Smugtown’s Hobo Hotel
Rochester, the second largest regional economy in New York State, rated the sixth most “livable city” in the country (Places Rated Almanac 2007) and the third best place to raise a family (Forbes 2010). Impressive right? Residents of the aptly nicknamed “Smugtown” certainly like to think so. Which is what makes the next statistic all the more sobering. Nearly 26% of Rochestarians live below the poverty level (US Census Bureau). Contrast that with 14% of New York state residents as a whole who are impoverished. The fact that 1 in 4 people lives below the poverty level in the second largest economy in the state is evidence of a widening class divide. Of course the overwhelmingly conservative citizens of Smugtown can always comfort themselves with the knowledge that these statistics also show that socialism hasn’t yet spread to our town.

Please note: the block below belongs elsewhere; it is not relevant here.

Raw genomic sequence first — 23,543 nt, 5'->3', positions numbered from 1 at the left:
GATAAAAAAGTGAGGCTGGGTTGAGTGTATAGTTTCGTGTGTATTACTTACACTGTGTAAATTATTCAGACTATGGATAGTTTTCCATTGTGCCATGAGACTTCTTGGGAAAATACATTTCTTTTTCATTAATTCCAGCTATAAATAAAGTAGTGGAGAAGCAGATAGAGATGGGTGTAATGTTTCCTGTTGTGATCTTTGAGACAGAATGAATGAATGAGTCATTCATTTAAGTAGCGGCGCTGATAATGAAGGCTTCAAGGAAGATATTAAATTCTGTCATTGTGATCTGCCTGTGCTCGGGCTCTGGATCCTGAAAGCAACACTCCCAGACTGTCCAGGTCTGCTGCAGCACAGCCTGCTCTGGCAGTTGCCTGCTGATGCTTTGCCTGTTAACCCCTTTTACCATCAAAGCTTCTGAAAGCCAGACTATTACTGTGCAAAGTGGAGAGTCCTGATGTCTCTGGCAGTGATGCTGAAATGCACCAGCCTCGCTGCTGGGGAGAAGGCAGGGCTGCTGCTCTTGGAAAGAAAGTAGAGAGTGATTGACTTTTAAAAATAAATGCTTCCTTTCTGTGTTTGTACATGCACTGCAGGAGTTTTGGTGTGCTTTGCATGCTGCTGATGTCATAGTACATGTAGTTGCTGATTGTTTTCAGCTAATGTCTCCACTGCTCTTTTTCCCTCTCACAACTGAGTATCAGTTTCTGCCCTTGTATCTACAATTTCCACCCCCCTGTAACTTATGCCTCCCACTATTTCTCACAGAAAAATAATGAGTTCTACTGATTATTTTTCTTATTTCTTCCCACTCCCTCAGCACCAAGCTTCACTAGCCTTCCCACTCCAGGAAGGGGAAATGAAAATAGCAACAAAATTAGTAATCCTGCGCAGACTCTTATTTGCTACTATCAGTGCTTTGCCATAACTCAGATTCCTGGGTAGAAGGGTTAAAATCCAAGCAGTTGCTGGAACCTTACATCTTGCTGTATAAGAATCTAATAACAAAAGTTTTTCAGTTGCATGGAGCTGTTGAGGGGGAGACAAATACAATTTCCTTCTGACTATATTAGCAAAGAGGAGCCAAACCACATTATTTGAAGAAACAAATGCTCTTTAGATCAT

In light of these numbers it shouldn’t surprise that Rochester also boasts a sizable homeless population. In a city that averages 100 inches of snowfall annually, luckily for the homeless, they have their pick of nearly 3000 vacant properties to find shelter in.
On every floor of this riverside warehouse are the remnants of makeshift homes. Bedding, clothing, and even reading material are purposefully laid out and stacked in every dry corner.
The building’s deterioration, greatly accelerated by the intrusion of massive volumes of water.
The building is vibrant with color. From the blue tarp hung by squatters to protect from the indoor downpour and the red sprinkler system piping, to the green moss growing in patches on the floor.